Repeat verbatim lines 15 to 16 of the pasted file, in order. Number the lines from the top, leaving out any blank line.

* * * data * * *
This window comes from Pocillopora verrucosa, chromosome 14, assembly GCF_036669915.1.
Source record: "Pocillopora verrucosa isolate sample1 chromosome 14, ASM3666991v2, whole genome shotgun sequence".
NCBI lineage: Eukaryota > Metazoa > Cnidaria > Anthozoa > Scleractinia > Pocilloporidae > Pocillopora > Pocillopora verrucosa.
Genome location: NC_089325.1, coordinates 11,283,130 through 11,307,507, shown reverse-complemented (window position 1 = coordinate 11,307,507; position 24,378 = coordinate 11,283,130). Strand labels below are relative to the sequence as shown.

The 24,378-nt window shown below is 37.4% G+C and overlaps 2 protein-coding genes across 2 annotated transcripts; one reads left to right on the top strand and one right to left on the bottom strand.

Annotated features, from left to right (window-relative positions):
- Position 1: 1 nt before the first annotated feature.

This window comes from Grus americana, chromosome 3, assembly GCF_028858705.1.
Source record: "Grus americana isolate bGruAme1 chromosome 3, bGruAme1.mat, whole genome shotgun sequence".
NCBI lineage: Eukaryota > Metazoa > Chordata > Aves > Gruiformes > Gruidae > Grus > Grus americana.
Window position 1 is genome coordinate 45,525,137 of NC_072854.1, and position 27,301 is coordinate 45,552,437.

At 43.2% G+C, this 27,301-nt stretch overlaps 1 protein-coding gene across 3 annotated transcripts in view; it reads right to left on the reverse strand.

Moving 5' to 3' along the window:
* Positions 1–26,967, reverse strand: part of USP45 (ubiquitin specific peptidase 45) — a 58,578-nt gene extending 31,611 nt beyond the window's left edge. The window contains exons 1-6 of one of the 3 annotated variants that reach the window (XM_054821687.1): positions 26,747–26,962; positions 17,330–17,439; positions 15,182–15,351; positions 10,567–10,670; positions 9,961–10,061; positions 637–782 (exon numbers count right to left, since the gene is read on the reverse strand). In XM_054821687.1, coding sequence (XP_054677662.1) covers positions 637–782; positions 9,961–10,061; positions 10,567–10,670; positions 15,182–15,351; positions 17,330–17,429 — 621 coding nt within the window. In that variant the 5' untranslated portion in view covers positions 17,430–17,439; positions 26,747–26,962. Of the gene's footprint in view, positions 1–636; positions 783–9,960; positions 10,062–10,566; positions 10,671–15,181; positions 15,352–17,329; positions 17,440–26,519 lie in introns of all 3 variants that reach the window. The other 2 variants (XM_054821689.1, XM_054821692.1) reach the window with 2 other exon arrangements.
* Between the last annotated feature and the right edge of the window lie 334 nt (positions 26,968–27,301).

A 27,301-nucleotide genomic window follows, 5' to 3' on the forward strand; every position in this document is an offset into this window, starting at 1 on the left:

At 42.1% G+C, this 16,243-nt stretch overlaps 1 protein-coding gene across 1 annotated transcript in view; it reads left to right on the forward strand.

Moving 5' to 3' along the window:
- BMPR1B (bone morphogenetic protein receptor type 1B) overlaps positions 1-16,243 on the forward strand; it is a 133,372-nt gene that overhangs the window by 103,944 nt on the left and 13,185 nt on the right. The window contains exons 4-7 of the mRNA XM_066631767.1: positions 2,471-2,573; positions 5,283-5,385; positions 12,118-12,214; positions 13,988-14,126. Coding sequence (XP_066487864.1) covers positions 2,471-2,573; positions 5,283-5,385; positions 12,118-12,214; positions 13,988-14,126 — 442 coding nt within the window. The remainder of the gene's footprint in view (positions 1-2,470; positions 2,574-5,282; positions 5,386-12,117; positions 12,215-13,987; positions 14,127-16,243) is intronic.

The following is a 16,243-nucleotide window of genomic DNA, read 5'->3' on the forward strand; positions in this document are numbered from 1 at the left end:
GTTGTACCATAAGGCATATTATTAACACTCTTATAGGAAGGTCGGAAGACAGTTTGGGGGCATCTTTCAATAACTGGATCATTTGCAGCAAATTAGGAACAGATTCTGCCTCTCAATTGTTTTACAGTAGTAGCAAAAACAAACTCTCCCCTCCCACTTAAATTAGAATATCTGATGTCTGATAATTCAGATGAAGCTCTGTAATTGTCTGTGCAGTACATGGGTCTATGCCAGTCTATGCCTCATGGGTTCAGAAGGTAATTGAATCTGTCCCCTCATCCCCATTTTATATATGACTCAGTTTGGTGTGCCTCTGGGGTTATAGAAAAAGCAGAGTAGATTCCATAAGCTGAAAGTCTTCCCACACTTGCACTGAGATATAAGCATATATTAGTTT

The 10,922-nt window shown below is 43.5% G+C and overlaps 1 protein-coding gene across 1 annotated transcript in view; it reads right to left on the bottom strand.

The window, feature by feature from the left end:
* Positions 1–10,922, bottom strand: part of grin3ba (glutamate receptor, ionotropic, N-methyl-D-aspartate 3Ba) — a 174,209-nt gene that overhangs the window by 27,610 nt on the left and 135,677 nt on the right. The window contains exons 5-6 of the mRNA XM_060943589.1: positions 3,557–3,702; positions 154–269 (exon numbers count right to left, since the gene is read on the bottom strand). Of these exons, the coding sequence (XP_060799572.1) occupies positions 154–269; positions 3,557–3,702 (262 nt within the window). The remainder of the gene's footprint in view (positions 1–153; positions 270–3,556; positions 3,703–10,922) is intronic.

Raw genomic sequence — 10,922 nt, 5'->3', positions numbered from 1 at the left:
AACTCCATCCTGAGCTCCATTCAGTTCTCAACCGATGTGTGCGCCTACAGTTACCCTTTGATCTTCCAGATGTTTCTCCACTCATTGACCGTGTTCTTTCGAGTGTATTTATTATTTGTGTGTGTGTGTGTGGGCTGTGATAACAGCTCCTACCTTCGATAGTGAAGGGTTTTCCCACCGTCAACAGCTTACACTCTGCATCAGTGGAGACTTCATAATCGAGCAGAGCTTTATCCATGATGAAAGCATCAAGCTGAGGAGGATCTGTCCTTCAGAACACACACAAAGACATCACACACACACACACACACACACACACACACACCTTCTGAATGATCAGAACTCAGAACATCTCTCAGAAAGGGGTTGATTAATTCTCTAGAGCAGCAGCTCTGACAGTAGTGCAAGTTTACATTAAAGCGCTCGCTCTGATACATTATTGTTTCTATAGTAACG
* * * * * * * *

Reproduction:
* Between the last annotated feature and the right edge of the window lie 334 nt (positions 26,968–27,301).

A 27,301-nucleotide genomic window follows, 5' to 3' on the forward strand; every position in this document is an offset into this window, starting at 1 on the left: